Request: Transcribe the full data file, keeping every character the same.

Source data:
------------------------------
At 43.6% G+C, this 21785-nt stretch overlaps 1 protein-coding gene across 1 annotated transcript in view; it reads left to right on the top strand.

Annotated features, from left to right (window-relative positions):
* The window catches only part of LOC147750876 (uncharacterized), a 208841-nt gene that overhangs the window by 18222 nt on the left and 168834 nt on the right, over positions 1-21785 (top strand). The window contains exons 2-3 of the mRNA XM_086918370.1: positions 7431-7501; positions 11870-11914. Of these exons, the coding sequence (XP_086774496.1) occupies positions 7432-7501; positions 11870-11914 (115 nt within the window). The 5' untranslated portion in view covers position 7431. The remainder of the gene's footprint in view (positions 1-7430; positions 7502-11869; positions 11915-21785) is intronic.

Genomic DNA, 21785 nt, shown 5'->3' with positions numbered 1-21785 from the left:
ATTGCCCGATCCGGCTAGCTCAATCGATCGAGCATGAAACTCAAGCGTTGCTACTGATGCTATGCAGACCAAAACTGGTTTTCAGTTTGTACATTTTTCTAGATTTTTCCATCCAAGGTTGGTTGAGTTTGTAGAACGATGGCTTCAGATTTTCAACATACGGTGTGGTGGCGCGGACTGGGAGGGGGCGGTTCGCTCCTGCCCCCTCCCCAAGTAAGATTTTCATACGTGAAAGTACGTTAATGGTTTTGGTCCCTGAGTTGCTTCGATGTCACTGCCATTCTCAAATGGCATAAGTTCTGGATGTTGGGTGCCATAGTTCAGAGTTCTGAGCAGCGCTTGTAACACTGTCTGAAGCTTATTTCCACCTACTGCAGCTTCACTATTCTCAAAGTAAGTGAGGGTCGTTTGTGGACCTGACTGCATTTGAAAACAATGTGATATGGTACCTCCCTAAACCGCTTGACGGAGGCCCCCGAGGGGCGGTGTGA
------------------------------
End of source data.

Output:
At 43.6% G+C, this 21785-nt stretch overlaps 1 protein-coding gene across 1 annotated transcript in view; it reads left to right on the top strand.

Annotated features, from left to right (window-relative positions):
* The window catches only part of LOC147750876 (uncharacterized), a 208841-nt gene that overhangs the window by 18222 nt on the left and 168834 nt on the right, over positions 1-21785 (top strand). The window contains exons 2-3 of the mRNA XM_086918370.1: positions 7431-7501; positions 11870-11914. Of these exons, the coding sequence (XP_086774496.1) occupies positions 7432-7501; positions 11870-11914 (115 nt within the window). The 5' untranslated portion in view covers position 7431. The remainder of the gene's footprint in view (positions 1-7430; positions 7502-11869; positions 11915-21785) is intronic.

Genomic DNA, 21785 nt, shown 5'->3' with positions numbered 1-21785 from the left:
ATTGCCCGATCCGGCTAGCTCAATCGATCGAGCATGAAACTCAAGCGTTGCTACTGATGCTATGCAGACCAAAACTGGTTTTCAGTTTGTACATTTTTCTAGATTTTTCCATCCAAGGTTGGTTGAGTTTGTAGAACGATGGCTTCAGATTTTCAACATACGGTGTGGTGGCGCGGACTGGGAGGGGGCGGTTCGCTCCTGCCCCCTCCCCAAGTAAGATTTTCATACGTGAAAGTACGTTAATGGTTTTGGTCCCTGAGTTGCTTCGATGTCACTGCCATTCTCAAATGGCATAAGTTCTGGATGTTGGGTGCCATAGTTCAGAGTTCTGAGCAGCGCTTGTAACACTGTCTGAAGCTTATTTCCACCTACTGCAGCTTCACTATTCTCAAAGTAAGTGAGGGTCGTTTGTGGACCTGACTGCATTTGAAAACAATGTGATATGGTACCTCCCTAAACCGCTTGACGGAGGCCCCCGAGGGGCGGTGTGA